The Gospel readings from the past week have been a ringing denouncement by Jesus regarding the abuse of the leadership and religious authority of his day. Yesterday and especially today, even more overtly so, as we witness Jesus calling out those scribes and Pharisees who have abused their power and positions: “Woe to you, scribes and Pharisees, you hypocrites. You cleanse the outside of cup and dish, but inside they are full of plunder and self-indulgence” (Mt 23:25).
The most unfortunate part of this Gospel is that the Church today is still not immune from these indictments. Over the past year, there have been reports in the US and worldwide regarding the worst kind of self-indulgence and that is the abuse of children by clergy and cover-ups from those who were placed in positions as shepherds to protect their flocks. This has left a gaping wound in the Body of Christ because of the devastation, first and foremost, to those who have been gravely wounded physically, emotionally, and spiritually, as well as for those families who have accompanied their loved ones through these years of trauma.
Jesus bestowed dignity on the vulnerable youth of his day when he chided his disciples for not allowing the children to be brought to him for a blessing (cf. Mt 19:13-15). Jesus modeled the proper treatment of children and at-risk adults time and again throughout his ministry, and as disciples of Christ, first and foremost, we too are to stand up for and protect the dignity of each person, but especially the most vulnerable among us. There is no defense for these horrific actions, nor the egregious coverups.
The majority of the reports revealed abuses that happened prior to the first significant waves of revelations of 2002. Since that time, many dedicated laypeople and clergy have been diligently working together, to protect at-risk adults and children, to implement strategies and programs of awareness, to educate parents, children and all who work with children and at-risk adults in our dioceses across the country.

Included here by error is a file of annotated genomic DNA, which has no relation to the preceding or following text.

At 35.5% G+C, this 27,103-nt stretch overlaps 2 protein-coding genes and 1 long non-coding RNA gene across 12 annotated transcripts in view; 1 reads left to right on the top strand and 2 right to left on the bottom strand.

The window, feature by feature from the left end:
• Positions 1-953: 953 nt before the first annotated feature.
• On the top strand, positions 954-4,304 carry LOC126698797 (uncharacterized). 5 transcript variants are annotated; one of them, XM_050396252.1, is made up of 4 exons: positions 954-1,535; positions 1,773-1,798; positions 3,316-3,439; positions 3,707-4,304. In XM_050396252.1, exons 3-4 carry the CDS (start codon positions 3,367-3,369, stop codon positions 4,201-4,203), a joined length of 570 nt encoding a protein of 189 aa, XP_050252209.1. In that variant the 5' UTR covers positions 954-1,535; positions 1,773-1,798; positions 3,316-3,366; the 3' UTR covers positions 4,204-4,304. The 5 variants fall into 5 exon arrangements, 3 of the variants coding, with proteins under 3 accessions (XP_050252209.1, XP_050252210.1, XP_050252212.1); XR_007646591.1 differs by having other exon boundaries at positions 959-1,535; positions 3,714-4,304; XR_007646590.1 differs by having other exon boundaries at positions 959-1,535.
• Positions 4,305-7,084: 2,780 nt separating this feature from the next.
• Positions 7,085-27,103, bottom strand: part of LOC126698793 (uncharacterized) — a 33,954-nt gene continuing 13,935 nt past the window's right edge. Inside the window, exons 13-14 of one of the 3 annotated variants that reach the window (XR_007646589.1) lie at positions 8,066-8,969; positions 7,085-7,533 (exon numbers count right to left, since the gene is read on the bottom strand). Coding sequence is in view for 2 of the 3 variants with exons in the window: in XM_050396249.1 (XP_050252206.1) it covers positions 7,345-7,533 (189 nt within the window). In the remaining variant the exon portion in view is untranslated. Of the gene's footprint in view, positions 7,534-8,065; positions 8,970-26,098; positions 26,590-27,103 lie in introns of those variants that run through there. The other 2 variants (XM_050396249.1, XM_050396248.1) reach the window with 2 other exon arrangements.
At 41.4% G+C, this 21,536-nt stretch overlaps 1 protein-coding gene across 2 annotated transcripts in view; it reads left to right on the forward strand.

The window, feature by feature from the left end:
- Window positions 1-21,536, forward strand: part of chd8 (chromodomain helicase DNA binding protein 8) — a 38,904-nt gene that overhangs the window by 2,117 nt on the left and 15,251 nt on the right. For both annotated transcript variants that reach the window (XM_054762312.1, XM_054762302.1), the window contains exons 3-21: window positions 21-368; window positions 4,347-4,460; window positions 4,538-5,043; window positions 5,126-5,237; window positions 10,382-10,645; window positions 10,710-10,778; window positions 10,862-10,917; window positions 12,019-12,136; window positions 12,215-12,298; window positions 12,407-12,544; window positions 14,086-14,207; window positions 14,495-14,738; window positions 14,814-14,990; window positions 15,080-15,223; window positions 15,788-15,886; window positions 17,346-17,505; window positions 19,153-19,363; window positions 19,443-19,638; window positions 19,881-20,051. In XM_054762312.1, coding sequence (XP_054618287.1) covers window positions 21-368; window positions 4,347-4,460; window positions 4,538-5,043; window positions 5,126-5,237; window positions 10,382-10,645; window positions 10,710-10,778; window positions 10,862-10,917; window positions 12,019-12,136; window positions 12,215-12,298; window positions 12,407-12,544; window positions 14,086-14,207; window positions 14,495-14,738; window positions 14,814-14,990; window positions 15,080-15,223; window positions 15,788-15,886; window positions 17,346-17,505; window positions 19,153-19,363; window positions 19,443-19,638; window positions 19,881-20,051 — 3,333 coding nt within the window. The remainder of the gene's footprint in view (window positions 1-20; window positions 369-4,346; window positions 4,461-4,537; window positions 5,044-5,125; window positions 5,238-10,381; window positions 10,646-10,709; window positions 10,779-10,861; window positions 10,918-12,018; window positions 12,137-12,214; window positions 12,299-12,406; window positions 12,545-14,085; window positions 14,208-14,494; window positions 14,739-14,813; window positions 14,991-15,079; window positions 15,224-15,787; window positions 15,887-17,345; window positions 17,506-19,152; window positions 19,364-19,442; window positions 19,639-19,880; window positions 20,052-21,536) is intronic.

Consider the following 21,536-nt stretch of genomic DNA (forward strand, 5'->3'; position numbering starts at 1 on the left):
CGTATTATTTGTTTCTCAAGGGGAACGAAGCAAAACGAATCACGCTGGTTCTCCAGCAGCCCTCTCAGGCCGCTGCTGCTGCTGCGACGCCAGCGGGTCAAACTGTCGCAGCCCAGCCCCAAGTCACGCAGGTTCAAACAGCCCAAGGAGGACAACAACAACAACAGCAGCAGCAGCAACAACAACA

Yet, as investigations such as the Pennsylvania grand jury report unearthed systemic abuse, the greater majority of which happened again prior to 2002, each of us are reminded that each diocese needs to bring to light, be transparent, and open records of abuse as far back as they have them and not wait for others to go digging. Those who have been responsible for acts of abuse, those who have been complicit in covering up their actions or shuffling priests around, no matter their level within the hierarchy, need to step down from public ministry. To those who are still hiding in the shadows, they need to remember that Jesus said, “There is nothing hidden that will not become visible, and nothing secret that will not be known and come to light” (Lk 8:17).
There can no longer be a practice of covering up heinous crimes and abusers to protect the identity of the institution of the Church. We are the Body of Christ, and where one suffers, we all suffer. Jesus Christ promoted integrity over identity. The dignity of the person is to be placed before any institution. We need to pray for, while at the same time provide full access to those who have been abused. This means that they are to be heard, that their claims will be fully investigated, and they will have access to resources for healing, mentally, physically, spiritually and socially. Part of that process will be to allow them to share their stories which need to be told and heard. We also need to continue to be vigilant in protecting settings that provide access to children and at-risk adults from predators.
We need not leave the Church because of those who sin, we all fall short of the glory of God. We need not be paranoid either, but we do need to be clear to put boundaries and proven protective practices in place, we need to be alert and vigilant to the warning signs regarding those who do not respect boundaries, as well as be fully open and cooperative with revealing the abuses enacted in the past.
We also need to be authentic people of prayer, because this is also a spiritual problem, and so on this memorial of St Monica, may we seek her intercession in praying for those who have have been abused, for their healing, for accountability for those who have abused, for this darkness to be revealed by the light, and for those who have lost their faith because of the stain of hypocrisy that has tainted the Church. Let us strive to be people of integrity, building a true culture of life, that respects, protects, empowers, and stands up for the dignity of all.
Photo: “Woe to you Scribes and Pharisees” – James Tissot, late 19th century